Male, female and ‘Open’

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Swimming’s international governing body FINA banned transgender people from the women’s category on Monday in a controversial decision followed by athletics and football. Shashank Nair delves into the difficult question of how FINA thinks about introducing an “open” category to include trans women.

The International Swimming Federation (FINA) has voted against allowing transgender athletes to compete in women’s competition, except that the transgender athlete must complete the transition by age 12.

274 members voted for the policy, of which 196 voted for it. The regulation only applies to elite competitions run by FINA. The BBC and British media have reported on athletics and FIFA as two other major sports organizations are set to follow suit.

FINA President Hussein Al Musallam announced that a working group is being formed to create an “open category” in some FINA competitions. Regarding the “open category”, Musallam said, “Creating an open category will mean that everyone will have the opportunity to compete at the elite level.” He then added, “This hasn’t happened yet, so FINA will have to pave the way.”

IAAF athletics boss Seb Coe later told the BBC: “We see an international federation asserting its primacy in setting rules, regulations and policies that are in the best interests of its sport.

Pennsylvania transgender swimmer Leah Thomas swims in the first leg of the 800-yard freestyle relay at the Ivy League Women’s Swimming and Diving Championships at Harvard, Wednesday, February 16, 2022, in Cambridge, Massachusetts (AP file)

This is how it should be. We have always believed that biology is more important than gender, and we will continue to revise our rules accordingly. We will follow the science.”

The move was also widely criticized by gender activists for being excluded.

Why were these changes made?

Transgender athletes in sports, especially transgender women in women’s competition, are at the center of these changes. In case studies, it has been shown that a transgender woman who experiences male puberty and then turns into a woman maintains testosterone levels, resulting in higher structural benefits in sports compared to a cisgender (a person whose sense of identity and gender matches their gender when birth) of a woman.

Ross Tucker, a sports scientist, explained on his podcast The Real Science of Sports that testosterone exposure leads to different body development after puberty in men and women. He said that in at least 13 case studies, men who later became women did not completely get rid of the effects of testosterone because they became women.

“In a number of physiological systems that are related to performance — muscle mass, muscle strength, body performance, body fat, heart and lung size — testosterone creates things that are never completely eliminated,” Tucker, Ph.D., told the Real Science of Podcast. sport. . He then added: “The difference between men and women in power, strength and muscle mass can be 30-40%. Suppression of testosterone in a year can remove 5-10%. As a result, a fairly large advantage is retained, and if you retained the biological advantage, then you retained the performance advantage.”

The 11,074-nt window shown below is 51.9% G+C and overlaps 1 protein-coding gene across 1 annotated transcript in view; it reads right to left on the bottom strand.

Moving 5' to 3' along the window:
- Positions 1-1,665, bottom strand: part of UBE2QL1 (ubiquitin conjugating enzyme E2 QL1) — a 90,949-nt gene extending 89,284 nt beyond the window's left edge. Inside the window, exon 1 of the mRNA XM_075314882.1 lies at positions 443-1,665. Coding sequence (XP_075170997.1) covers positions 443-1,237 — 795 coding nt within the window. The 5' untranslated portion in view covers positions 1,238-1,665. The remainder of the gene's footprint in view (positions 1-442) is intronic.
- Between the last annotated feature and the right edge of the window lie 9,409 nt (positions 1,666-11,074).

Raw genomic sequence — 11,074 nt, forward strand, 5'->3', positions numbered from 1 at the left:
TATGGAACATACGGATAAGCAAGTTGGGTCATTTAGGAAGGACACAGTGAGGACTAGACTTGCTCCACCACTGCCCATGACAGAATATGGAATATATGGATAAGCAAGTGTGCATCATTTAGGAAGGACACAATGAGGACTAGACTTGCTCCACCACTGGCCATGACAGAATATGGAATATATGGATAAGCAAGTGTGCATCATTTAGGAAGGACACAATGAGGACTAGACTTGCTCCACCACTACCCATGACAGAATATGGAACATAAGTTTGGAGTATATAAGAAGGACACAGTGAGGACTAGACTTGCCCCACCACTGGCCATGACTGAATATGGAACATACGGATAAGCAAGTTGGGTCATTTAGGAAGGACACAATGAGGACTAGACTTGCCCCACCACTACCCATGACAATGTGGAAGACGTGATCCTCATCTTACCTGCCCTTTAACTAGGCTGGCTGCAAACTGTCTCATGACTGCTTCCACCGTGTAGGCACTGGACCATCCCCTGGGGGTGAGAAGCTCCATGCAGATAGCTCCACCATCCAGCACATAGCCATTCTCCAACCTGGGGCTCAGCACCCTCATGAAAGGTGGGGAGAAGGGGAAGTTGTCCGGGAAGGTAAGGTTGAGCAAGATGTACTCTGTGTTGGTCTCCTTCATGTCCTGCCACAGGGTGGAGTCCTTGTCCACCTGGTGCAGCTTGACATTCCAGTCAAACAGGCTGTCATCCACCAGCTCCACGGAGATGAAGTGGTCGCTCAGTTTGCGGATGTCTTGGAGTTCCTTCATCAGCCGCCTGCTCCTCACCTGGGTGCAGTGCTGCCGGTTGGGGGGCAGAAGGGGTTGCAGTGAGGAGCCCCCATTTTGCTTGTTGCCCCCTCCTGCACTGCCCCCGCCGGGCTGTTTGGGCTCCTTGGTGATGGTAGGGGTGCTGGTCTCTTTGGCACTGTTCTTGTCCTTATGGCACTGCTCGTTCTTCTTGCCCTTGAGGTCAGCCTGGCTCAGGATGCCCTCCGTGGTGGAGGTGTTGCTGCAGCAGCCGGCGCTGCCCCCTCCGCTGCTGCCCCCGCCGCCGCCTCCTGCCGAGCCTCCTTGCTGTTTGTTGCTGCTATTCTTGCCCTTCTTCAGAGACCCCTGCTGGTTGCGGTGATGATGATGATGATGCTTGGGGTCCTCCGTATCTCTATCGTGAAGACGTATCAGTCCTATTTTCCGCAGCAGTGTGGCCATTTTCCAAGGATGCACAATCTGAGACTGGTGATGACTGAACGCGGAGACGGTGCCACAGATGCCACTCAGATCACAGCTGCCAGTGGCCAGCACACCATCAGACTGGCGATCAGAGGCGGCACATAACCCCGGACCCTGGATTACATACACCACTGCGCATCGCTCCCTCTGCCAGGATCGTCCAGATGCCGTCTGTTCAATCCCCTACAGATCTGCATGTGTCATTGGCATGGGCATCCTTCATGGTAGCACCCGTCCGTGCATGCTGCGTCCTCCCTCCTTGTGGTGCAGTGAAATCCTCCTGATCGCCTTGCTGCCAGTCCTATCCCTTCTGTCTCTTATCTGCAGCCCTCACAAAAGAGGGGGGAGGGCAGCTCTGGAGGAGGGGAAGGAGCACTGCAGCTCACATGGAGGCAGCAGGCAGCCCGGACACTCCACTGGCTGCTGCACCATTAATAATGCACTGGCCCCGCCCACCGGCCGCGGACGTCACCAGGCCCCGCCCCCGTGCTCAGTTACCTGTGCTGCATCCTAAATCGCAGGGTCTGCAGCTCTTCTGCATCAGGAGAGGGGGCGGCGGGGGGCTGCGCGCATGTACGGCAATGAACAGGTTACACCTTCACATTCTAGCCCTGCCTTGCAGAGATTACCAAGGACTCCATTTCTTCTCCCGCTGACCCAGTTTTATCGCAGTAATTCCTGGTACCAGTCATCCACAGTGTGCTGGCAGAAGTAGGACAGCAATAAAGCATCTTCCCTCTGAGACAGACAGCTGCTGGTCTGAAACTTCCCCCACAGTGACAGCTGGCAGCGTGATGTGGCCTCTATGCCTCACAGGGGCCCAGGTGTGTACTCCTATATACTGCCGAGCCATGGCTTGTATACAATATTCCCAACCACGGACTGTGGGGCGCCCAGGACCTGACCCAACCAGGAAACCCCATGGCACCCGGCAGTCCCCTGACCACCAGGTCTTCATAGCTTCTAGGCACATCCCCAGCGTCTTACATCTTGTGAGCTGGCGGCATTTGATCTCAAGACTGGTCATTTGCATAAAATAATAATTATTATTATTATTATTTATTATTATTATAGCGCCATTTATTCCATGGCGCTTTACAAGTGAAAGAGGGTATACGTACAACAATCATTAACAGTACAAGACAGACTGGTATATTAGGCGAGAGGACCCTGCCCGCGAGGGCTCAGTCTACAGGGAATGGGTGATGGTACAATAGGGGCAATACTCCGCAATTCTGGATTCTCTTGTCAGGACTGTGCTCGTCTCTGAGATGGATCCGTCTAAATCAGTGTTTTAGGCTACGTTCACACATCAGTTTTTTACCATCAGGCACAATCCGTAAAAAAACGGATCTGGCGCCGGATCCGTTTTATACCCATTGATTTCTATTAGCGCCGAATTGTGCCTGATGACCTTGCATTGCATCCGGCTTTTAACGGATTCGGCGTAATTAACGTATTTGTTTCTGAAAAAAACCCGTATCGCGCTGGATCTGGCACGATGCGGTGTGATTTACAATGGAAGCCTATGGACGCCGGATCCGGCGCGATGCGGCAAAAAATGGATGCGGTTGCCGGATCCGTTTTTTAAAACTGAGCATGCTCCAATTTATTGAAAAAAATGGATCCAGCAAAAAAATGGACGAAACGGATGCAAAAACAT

What is the position of the IOC and other major sports organizations?

It is the importance given to testosterone and the timing of its exposure to the human body that has divided world organizations to the point that the International Olympic Committee and the International Swimming Federation have almost opposite policies regarding transgender athletes.

For example, World Athletics has stated that after transgender women lower their testosterone levels for 12 months, they should be allowed to compete. Under U.S. swimming law, trans athletes must complete three years of hormone replacement therapy before they are allowed to compete.

The IOC’s trans-inclusion framework essentially gave the leading sports organizations the power to decide how they would include their transgender athletes. It also stated that sports organizations should not automatically assume that trans female athletes are inherently more successful than cisgender female athletes, and that transgender women should not have their testosterone levels reduced to compete.

FINA, at its Extraordinary Congress, called on its medical, legal and sports advisors to speak. Each councilor had several delegates who talked about why FINA came to this decision. And then the affiliates voted for this historic measure.

In March, Leah Thomas told Sports Illustrated: “The very simple answer is that I am not a man. I am a woman, so I belong to the women’s team. Transgender people deserve the same respect as any other athlete.” (Twitter)

Why is Leah Thomas so important to this decision?

It can be said that Leah Thomas was the reason the world swimming organization took this measure. Thomas previously competed in the men’s swim division at Pennsylvania State University and was part of their team for three years. In 2019, she began hormone replacement therapy in accordance with NCAA and Ivy League regulations.

In 2022, after two years and six months of therapy, she entered the NCAA 500-yard swimming championship and placed first, defeating Tokyo Olympic silver medalist Emma Veyant.